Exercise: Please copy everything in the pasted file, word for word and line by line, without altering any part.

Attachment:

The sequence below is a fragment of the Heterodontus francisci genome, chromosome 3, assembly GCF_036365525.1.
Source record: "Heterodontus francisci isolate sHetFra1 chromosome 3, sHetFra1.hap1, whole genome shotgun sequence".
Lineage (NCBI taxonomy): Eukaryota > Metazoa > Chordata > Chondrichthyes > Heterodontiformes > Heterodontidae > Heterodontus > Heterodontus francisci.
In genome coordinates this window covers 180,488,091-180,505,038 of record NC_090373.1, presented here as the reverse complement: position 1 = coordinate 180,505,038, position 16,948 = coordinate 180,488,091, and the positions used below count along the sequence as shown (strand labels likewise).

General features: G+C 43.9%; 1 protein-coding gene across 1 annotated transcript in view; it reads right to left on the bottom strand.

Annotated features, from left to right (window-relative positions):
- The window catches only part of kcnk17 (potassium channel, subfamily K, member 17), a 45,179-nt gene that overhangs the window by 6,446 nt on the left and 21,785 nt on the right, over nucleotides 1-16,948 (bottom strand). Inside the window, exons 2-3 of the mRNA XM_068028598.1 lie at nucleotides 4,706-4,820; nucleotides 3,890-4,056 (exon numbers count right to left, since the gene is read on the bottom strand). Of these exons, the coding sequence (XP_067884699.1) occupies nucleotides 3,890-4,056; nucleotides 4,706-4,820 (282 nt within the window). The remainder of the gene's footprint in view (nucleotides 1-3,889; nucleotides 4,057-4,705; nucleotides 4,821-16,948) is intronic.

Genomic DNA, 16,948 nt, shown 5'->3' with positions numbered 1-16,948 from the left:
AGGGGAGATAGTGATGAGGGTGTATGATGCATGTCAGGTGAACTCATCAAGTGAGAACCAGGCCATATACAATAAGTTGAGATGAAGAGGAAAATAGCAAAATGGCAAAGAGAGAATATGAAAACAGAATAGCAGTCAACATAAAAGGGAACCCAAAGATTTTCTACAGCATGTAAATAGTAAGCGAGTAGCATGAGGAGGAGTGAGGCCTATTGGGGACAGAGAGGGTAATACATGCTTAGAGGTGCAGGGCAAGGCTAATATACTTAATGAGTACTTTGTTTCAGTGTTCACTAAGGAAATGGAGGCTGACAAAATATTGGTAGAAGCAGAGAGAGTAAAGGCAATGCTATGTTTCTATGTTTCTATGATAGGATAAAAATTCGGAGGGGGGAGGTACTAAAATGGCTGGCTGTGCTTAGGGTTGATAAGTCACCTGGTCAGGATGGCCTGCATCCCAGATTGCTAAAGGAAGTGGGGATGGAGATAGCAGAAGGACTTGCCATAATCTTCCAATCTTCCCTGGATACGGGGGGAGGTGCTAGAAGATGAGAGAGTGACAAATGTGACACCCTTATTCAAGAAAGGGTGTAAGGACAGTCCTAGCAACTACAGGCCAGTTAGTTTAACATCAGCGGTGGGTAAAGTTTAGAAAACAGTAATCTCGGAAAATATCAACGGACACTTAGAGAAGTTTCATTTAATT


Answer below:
The sequence below is a fragment of the Heterodontus francisci genome, chromosome 3, assembly GCF_036365525.1.
Source record: "Heterodontus francisci isolate sHetFra1 chromosome 3, sHetFra1.hap1, whole genome shotgun sequence".
Lineage (NCBI taxonomy): Eukaryota > Metazoa > Chordata > Chondrichthyes > Heterodontiformes > Heterodontidae > Heterodontus > Heterodontus francisci.
In genome coordinates this window covers 180,488,091-180,505,038 of record NC_090373.1, presented here as the reverse complement: position 1 = coordinate 180,505,038, position 16,948 = coordinate 180,488,091, and the positions used below count along the sequence as shown (strand labels likewise).

General features: G+C 43.9%; 1 protein-coding gene across 1 annotated transcript in view; it reads right to left on the bottom strand.

Annotated features, from left to right (window-relative positions):
- The window catches only part of kcnk17 (potassium channel, subfamily K, member 17), a 45,179-nt gene that overhangs the window by 6,446 nt on the left and 21,785 nt on the right, over nucleotides 1-16,948 (bottom strand). Inside the window, exons 2-3 of the mRNA XM_068028598.1 lie at nucleotides 4,706-4,820; nucleotides 3,890-4,056 (exon numbers count right to left, since the gene is read on the bottom strand). Of these exons, the coding sequence (XP_067884699.1) occupies nucleotides 3,890-4,056; nucleotides 4,706-4,820 (282 nt within the window). The remainder of the gene's footprint in view (nucleotides 1-3,889; nucleotides 4,057-4,705; nucleotides 4,821-16,948) is intronic.

Genomic DNA, 16,948 nt, shown 5'->3' with positions numbered 1-16,948 from the left:
AGGGGAGATAGTGATGAGGGTGTATGATGCATGTCAGGTGAACTCATCAAGTGAGAACCAGGCCATATACAATAAGTTGAGATGAAGAGGAAAATAGCAAAATGGCAAAGAGAGAATATGAAAACAGAATAGCAGTCAACATAAAAGGGAACCCAAAGATTTTCTACAGCATGTAAATAGTAAGCGAGTAGCATGAGGAGGAGTGAGGCCTATTGGGGACAGAGAGGGTAATACATGCTTAGAGGTGCAGGGCAAGGCTAATATACTTAATGAGTACTTTGTTTCAGTGTTCACTAAGGAAATGGAGGCTGACAAAATATTGGTAGAAGCAGAGAGAGTAAAGGCAATGCTATGTTTCTATGTTTCTATGATAGGATAAAAATTCGGAGGGGGGAGGTACTAAAATGGCTGGCTGTGCTTAGGGTTGATAAGTCACCTGGTCAGGATGGCCTGCATCCCAGATTGCTAAAGGAAGTGGGGATGGAGATAGCAGAAGGACTTGCCATAATCTTCCAATCTTCCCTGGATACGGGGGGAGGTGCTAGAAGATGAGAGAGTGACAAATGTGACACCCTTATTCAAGAAAGGGTGTAAGGACAGTCCTAGCAACTACAGGCCAGTTAGTTTAACATCAGCGGTGGGTAAAGTTTAGAAAACAGTAATCTCGGAAAATATCAACGGACACTTAGAGAAGTTTCATTTAATT